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Here’s why Microsoft’s carbon footprint grew 21% last year, as profits swelled

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Microsoft’s Chief Environmental Officer Lucas Joppa (left) and President Brad Smith. (Microsoft Photo)

Microsoft on Thursday released its annual Environmental Sustainability Report for 2021, covering its progress on goals for climate impacts, water conservation, waste reduction and ecosystem protection.

While the Redmond, Wash.-based software and cloud giant has wide-ranging environmental initiatives, the focus for many comes down to one number: How big was the company’s carbon footprint?

The answer? Bigger than they’d like.

After three years of slight declines in emissions, Microsoft saw a 21% jump from 11.2 million metric tons of carbon dioxide equivalent released in 2020 to nearly 13.8 million metric tons released last year.

Microsoft has vowed to be transparent in its climate efforts and company leaders waited only until the report’s third paragraph to acknowledge the sizeable increase.

“2021 was a year of both successes and challenges,” said President Brad Smith and Chief Environmental Officer Lucas Joppa in the forward to the report.

Though the company reduced some of its emissions sources, it grew in the massive “scope 3” category, which covers emissions from third parties — namely the goods and services purchased by Microsoft, the energy used by Microsoft’s consumer products, and the concrete and steel needed for its construction projects.

“Our scope 3 emissions increased year over year, due in substantial part to significant global datacenter expansions and the growth in Xbox sales and usage as a result of the pandemic,” said Smith and Joppa.

Microsoft has set of goal of becoming carbon negative by 2030. By that time, the company has promised to slash its scope 3 emissions in half compared to its 2020 levels and offset the remaining carbon. Last year, the company paid for the removal of 1.4 million tons of carbon through reforestation, capturing carbon from the air and other efforts. It plans to purchase 1.5 million tons of offsets during the current fiscal year.

While emissions rose, so did the company’s profits. Microsoft posted profits of $18.8 billion in the December quarter, an increase of 21%. In a blog announcing the sustainability report, Smith and Joppa said that annual business revenue had increased 20% last year.

Though the company is one of the world’s most valuable and has a market capitalization of about $2.16 trillion, its footprint of 13.8 million metric tons of carbon is relatively small. Washington state, by comparison, emitted 99.6 million metric tons in 2018, the most recent available data.

Rival Amazon also reported an increase in emissions in its 2020 report. As its sales skyrocketed during the pandemic, its carbon footprint grew by 19%. Amazon has not released 2021 data.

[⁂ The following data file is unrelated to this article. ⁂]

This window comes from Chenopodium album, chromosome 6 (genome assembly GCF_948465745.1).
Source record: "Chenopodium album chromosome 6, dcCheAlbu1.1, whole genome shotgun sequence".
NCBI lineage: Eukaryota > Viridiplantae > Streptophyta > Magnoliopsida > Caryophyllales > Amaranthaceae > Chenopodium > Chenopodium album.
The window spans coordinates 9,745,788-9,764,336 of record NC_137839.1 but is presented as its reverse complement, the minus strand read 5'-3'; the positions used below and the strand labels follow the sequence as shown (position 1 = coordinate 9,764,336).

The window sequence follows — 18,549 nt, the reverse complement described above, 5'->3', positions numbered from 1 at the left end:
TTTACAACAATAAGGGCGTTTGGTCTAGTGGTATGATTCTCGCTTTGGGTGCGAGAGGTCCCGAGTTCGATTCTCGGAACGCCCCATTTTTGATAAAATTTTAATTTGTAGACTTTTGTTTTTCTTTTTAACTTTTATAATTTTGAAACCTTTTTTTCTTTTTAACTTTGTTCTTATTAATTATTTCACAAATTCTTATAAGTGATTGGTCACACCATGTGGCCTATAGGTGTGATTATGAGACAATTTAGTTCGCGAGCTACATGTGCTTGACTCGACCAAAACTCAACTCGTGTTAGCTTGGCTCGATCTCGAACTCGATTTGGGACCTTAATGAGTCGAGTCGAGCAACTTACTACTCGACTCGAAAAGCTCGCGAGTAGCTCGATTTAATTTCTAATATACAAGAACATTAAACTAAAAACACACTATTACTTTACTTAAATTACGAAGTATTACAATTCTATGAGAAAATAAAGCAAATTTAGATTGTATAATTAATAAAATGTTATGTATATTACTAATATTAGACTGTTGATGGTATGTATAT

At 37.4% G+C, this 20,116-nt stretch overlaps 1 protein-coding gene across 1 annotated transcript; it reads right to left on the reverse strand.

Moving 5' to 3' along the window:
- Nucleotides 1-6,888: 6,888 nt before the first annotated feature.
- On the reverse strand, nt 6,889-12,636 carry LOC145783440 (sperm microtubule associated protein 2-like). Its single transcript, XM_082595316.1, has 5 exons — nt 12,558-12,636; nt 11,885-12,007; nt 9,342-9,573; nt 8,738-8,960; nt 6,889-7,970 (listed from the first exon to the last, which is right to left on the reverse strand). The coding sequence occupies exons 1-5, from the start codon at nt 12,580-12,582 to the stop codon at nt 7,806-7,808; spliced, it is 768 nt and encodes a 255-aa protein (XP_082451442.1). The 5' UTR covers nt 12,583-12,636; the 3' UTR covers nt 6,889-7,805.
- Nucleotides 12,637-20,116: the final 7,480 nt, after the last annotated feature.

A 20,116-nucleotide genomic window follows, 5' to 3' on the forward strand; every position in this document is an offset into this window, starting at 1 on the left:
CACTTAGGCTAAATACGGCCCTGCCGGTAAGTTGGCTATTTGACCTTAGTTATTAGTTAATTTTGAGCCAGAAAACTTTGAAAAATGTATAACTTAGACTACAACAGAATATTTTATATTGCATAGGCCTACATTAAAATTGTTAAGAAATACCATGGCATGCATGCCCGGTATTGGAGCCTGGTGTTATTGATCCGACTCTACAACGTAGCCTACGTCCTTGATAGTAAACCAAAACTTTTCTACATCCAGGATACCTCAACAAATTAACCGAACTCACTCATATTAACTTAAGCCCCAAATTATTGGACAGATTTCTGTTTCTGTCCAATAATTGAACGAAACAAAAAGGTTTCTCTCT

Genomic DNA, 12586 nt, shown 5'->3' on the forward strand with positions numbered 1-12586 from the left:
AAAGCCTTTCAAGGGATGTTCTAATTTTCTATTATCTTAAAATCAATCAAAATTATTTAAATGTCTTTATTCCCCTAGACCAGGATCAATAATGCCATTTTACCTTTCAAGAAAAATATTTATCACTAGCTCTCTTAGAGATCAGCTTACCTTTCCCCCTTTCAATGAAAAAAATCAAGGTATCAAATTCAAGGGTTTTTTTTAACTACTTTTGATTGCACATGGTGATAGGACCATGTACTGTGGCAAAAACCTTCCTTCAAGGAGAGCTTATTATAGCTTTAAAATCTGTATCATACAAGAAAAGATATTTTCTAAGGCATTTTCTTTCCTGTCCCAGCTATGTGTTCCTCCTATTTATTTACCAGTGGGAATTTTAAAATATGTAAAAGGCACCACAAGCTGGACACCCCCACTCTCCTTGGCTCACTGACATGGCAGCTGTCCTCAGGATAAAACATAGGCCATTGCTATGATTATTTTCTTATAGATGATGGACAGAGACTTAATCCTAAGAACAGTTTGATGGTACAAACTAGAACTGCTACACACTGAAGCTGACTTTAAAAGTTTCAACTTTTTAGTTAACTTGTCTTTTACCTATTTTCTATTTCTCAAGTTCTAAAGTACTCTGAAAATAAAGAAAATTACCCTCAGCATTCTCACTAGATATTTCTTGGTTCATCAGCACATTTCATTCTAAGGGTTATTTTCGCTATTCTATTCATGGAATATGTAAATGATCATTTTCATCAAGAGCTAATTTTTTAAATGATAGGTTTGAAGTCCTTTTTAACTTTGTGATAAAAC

In the report Microsoft also noted:

  • The allocation of $471 million of its four-year, $1 billion Climate Innovation Fund to climate tech projects that reduce or remove carbon, as well as address water and waste challenges. Recent investments include LanzaJet, BlocPower and Eversource.
  • A $100 million grant to Breakthrough Energy Catalyst, an initiative led by Microsoft co-founder Bill Gates to fund the commercialization of climate technologies.
  • Signing of agreements to purchase approximately 5.8 gigawatts of renewable power from projects in 10 countries.
  • Unveiling of Microsoft Cloud for Sustainability, a platform to help organizations manage sustainability projects; the effort is in “public preview.”
  • An increase of its internal carbon fee, a charge the company applies to its own operations to help pay for sustainability initiatives such as the purchase of cleaner aviation fuel.

Other accomplishments noted in the report include protecting more than 17,000 acres of land; expanding its AI for Earth program; investments in programs providing clean water and water replenishment; certification of four zero waste datacenters; and plans for additional “circular centers” where 90% of datacenter electronics are reused.

While Microsoft has been a corporate leader in climate issues, it has also faced criticism for providing Azure cloud services to oil and gas giants including Shell and Chevron.

Smith and Joppa conclude their blog with a statement regarding their work in the energy industry.

“While we will continue to offer commercial technology to anyone, we will partner most closely with those energy industry customers who have a net zero-by-2050 goal, in recognition of the transformational role they will play in delivering on the world’s renewable energy needs,” they said.

Last year Shell committed to reaching that goal. Chevron and Exxon have each announced an “aspiration” to get to net zero — but are not including scope 3 emissions in their tallies.

How the pledge will play out to “partner most closely” with energy companies with climate goals remains to be seen.

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